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Kevin Burgess

Kevin Burgess
Direct Line: (512) 626-7253
2121 N. Pearl St.
Suite 1200
Dallas, Texas 75201

The Ohio State University Moritz College of Law
J.D, summa cum laude, 1998

The Ohio State University
Ph.D., Electrical Engineering, 1995

The Ohio State University
M.S.E.E, 1992

The Ohio State University
B.S.E.E., 1990

Kevin Burgess is a principal at Caldwell Cassady & Curry. Mr. Burgess is a trial lawyer who focuses on commercial and intellectual property matters. He has represented clients in courts across the nation, as well as in the U.S. International Trade Commission.

Mr. Burgess has earned multiple professional honors based on his work in commercial disputes and intellectual property lawsuits. He has been named to the annual Texas Super Lawyers list of the state’s leading lawyers by Thomson Reuters’ legal division since 2012. He previously claimed multiple selections to the companion Texas Rising Stars list of the state’s top young attorneys.

He also has been honored in the Chambers USA and Benchmark Litigation listings, in addition to being included in The Best Lawyers in America since 2014 based on nominations from his peers.

Prior to joining Caldwell, Cassady, Curry, Mr. Burgess was a principal at McKool Smith, where he managed the firm’s Austin office and served on the firm’s management board.

He previously served as a judicial clerk to the Hon. William C. Bryson in the U.S. Court of Appeals for the Federal Circuit in Washington, D.C.

He is a member of the American Intellectual Property Law Association, American Bar Association, Federal Circuit Bar Association, and Travis County Bar Association.

In addition to Texas state district courts, Mr. Burgess is admitted to practice before the U.S. Court of Appeals for the Federal Circuit; the U.S. District Courts for the Northern, Eastern and Western Districts of Texas; and the U.S. Patent and Trademark Office.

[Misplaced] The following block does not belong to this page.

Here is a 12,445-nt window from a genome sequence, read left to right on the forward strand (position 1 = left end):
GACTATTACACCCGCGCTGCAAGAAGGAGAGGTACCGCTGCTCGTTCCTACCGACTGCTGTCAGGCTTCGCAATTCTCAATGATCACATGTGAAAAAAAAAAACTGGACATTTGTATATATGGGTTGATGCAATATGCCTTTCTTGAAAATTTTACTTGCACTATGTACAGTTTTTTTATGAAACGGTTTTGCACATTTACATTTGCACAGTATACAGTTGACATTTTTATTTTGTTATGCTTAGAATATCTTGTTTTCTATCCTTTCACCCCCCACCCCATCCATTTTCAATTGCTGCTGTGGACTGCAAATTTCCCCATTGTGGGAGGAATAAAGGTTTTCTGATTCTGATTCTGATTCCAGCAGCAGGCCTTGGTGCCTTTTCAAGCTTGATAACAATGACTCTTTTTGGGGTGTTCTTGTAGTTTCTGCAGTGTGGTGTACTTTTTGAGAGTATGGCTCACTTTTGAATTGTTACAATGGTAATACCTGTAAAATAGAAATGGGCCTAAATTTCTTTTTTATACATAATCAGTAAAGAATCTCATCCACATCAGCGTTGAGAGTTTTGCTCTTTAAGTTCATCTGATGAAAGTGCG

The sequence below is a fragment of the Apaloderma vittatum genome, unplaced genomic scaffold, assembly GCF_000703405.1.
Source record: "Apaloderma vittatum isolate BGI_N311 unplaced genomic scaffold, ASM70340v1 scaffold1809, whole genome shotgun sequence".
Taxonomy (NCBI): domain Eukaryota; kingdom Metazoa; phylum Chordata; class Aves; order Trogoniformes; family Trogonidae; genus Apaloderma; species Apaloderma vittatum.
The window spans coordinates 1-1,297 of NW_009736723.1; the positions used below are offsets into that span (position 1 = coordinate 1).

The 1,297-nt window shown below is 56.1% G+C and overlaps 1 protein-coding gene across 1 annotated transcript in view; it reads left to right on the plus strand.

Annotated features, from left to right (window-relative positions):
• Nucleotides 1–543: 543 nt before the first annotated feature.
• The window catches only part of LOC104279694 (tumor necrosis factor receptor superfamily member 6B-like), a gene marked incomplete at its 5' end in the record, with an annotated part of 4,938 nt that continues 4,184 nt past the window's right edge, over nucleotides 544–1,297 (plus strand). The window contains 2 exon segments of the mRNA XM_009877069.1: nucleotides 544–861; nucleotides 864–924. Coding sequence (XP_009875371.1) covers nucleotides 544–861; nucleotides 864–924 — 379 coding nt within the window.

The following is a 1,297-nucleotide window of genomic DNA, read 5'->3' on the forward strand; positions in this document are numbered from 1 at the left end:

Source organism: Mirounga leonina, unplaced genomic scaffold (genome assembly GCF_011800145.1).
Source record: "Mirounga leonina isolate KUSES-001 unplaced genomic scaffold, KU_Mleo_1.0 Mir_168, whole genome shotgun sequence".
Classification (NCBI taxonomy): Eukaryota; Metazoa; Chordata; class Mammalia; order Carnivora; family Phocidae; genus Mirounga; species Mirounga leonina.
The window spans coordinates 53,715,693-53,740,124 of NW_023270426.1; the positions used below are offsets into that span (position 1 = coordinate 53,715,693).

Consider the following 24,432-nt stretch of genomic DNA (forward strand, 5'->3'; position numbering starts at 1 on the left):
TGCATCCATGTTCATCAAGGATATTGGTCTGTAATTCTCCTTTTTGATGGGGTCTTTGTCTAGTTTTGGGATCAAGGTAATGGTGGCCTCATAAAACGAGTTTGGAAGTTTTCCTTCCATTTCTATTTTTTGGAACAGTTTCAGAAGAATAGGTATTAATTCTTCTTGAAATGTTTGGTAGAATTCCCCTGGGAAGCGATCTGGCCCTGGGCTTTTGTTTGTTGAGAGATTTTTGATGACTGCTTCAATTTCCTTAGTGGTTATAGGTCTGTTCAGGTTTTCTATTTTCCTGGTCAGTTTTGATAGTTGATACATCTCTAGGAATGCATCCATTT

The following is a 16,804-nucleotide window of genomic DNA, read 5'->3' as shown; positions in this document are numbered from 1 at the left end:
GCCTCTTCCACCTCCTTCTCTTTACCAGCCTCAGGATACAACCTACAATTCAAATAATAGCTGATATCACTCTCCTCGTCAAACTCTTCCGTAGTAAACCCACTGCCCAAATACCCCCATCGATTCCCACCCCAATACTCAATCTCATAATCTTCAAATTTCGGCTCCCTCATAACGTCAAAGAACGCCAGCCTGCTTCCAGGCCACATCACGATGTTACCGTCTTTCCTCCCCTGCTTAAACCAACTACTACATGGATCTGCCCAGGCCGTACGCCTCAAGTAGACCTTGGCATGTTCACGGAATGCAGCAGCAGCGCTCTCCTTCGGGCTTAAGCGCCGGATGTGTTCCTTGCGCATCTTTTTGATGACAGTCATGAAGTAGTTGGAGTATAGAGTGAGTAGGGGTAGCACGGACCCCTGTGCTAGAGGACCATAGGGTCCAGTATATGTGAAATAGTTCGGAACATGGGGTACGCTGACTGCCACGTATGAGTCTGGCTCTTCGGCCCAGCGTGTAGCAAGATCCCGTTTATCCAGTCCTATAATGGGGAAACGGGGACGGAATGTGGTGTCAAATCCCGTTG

Representative Matters


PanOptis v. Huawei
Mr. Burgess represented Texas-based PanOptis as lead counsel in a 2018 trial win against China-based Huawei Technologies Ltd. that included a separate bench trial focusing on FRAND licensing issues. Jurors in the U.S. District Court for the Eastern District of Texas assessed $10.6 million in damages against Huawei after finding that the company willfully infringed multiple PanOptis patents that cover wireless communications and video-coding technology. The trial court awarded PanOptis an additional $2.6 million in enhanced damages and ordered Huawei to pay ongoing royalties through the life of the contested patents.

i4i v. Microsoft
Mr. Burgess represented Canada-based software company i4i Limited Partnership in a 2007 patent infringement trial against technology giant Microsoft Corp. The trial in the U.S. District Court for the Eastern District of Texas focused on Microsoft’s infringement of an i4i patent covering document-formatting technology. The trial court affirmed the jury’s decision to award i4i a $200 million damages verdict before adding an additional $90 million in enhanced damages and interest. The court also issued a permanent injunction prohibiting Microsoft from further infringing the i4i patent. The $290 million judgment was upheld in a decision from the U.S. Supreme Court in 2011.

Odyssey Wireless Inc. v. LG Electronics USA Inc., et al.
Mr. Burgess represented Odyssey Wireless Inc. in the company’s patent infringement litigation against Apple Inc., Samsung, LG Electronics USA Inc., and Motorola Inc. in the U.S. District Court for the Southern District of California. The lawsuit centered on the defendant companies’ infringement of an Odyssey Wireless patent covering the LTE standard used in wireless broadband communications. Prior to trial, the parties agreed to settle the case on confidential terms.

Medtronic Vascular Inc. v. Boston Scientific Corp., et al.
Mr. Burgess represented Minnesota-based medical device company Medtronic Vascular Inc. in its patent infringement lawsuit against Massachusetts-based Boston Scientific Corp. In 2008, a jury in the U.S. District Court for the Eastern District of Texas awarded Mr. Burgess’ client a $250 million verdict after finding that Boston Scientific infringed three separate Medtronic patents used in balloon angioplasty catheters. The case was settled after the trial court entered judgment.

WiLAN Inc. Patent Infringement Litigation
Mr. Burgess represents Canada-based intellectual property company WiLAN Inc. in the company’s patent infringement actions covering various wireless technologies, including Wi-Fi, Bluetooth, and the CDMA2000 mobile technology standards.

National Instruments Corp. v. The MathWorks Inc.
Mr. Burgess represented Texas-based National Instruments Corp. in a 2003 federal patent infringement trial against Massachusetts-based mathematical computing software company The MathWorks Inc. A jury in the U.S. District Court for the Eastern District of Texas found that MathWorks infringed three different National Instruments patents covering software used to create dataflow diagrams. The judgment entered by the trial court was affirmed by the U.S. Court of Appeals for the Federal Circuit in 2004.